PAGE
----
Dharmarajan Heads Home to India
By P.J. Perea
For over five years, SREL was fortunate to have Guha Dharmarajan, an expert in disease ecology, on its faculty. As the year 2021 counted down, Dharmarajan, who was an assistant research scientist at the lab, packed up his office and his belongings to head home to India.
Impact in the lab and in the field
Dharmarajan investigated vector-borne diseases. He examined the interactions of Asian tiger mosquitos with avian malaria in birds, opossum spatial ecology and rabies in raccoons.
In addition to bringing a unique skill set to the lab, Dharmarajan enriched the lives of his students — David Bernasconi, Wes Dixon, Pooja Gupta, Erik Neff, and Manette Tanelus.
Gupta, a bioinformaticist at the Utah Public Health Laboratory in Salt Lake City, began as a doctoral student at SREL in 2016. She studied avian malaria in the tropical sky-islands of the Western Ghats, India. Gupta describes her learning experience under Dharmarajan as all-encompassing.
“I learned how to order things, set up the lab, and train technicians.” Gupta said. “ It was a great experience for me.”
David Bernasconi, a research data coordinator at the Pacific States Marine Fisheries Commission in Idaho, began working at the lab in 2016. He became a master’s student under Dharmarajan the following year. Bernasconi said he experienced a tremendous amount of growth working with Dharmarajan.
“My time with Guha at SREL was probably one of the more informative periods of my adult life. From a professional standpoint, I grew substantially. Many of the skills he imparted to me, I still use today. In particular, when presenting to research partners, he made sure that I had the data ready and summarized to answer any question,” Bernasconi said. “I carry this level of preparation into meetings with stakeholders every day. It’s benefited me substantially.”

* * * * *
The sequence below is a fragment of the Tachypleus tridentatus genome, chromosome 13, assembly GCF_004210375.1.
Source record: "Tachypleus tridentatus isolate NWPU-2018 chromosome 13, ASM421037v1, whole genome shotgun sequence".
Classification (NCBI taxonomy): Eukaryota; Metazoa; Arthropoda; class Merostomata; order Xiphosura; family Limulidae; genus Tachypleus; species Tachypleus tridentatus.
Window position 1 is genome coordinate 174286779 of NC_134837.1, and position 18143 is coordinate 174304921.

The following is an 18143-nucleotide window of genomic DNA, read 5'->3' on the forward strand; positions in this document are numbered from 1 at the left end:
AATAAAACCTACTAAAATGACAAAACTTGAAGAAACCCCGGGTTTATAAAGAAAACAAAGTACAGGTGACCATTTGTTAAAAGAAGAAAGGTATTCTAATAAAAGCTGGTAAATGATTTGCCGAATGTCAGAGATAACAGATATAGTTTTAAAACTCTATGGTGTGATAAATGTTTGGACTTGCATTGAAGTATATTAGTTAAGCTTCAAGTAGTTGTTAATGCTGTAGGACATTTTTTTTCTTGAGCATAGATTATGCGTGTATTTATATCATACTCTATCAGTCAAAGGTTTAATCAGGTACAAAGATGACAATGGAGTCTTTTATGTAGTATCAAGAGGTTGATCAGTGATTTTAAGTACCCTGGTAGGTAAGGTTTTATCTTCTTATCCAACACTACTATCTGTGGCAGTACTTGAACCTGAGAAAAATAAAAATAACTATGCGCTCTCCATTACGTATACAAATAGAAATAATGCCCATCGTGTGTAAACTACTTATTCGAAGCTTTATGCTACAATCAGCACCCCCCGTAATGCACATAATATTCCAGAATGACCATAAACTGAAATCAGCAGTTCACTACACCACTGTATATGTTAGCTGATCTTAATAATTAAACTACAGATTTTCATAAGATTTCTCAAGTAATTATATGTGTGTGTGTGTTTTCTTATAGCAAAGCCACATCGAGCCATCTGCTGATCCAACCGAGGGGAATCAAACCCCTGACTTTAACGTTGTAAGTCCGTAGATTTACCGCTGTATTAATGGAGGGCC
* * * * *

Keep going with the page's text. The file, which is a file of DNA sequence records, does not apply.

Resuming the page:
Dixon was also a master’s student under Dharmarajan. Starting at SREL in 2018, he had an opportunity to conduct research that maximized wildlife surveillance techniques to improve management of disease outcomes.
“The experiences and skills I learned working with Guha Dharmarajan have been invaluable. Before I arrived at the lab, I had never worked with needles, chemically immobilized animals, or trained other people,” said Dixon. “It’s a cool feeling to have so many new skills pertinent in my field.”
Erik Neff, who began the same year as Dixon, studied mosquito ecology and evolution. Working on his M.S. degree, he focused on the mosquito-canine heartworm system. Neff attributes Dharmarajan with preparing him for his current role as the chief scientific officer at Fluker’s Cricket Farms in Port Allen, Louisiana.
Presently at Virginia Tech, Tanelus spent the summer of 2017 at SREL in the NSF’s Research Experience for Undergraduate Program and later returned to the lab to work. Dharmarajan inspired her to pursue a career in infectious diseases.
“As an undergraduate student and technician in Guha’s lab, I learned a lot about mosquitoes, parasites and arthropod-borne pathogens,” Tanelus said. “He wrote a letter of recommendation for me, which led me to the lab where I will be pursuing my Ph.D. Guha has made an incredible impact in the lives of many students.”
SREL’s former disease ecologist is delighted the lab will continue research in disease ecology.
Traveling with his pet cat in tow, a new journey is truly beginning for Dharmarajan. After he and the cat get over jet lag (that might take a while), he has no plans to rest. His plans are to teach and conduct research at a small liberal arts college near his family in India.
“It’s been a great ride working with my graduate students and technicians, but I had to reassess what is important because of COVID-19,” he explained. “I wanted to be closer to my family, if they should need me.”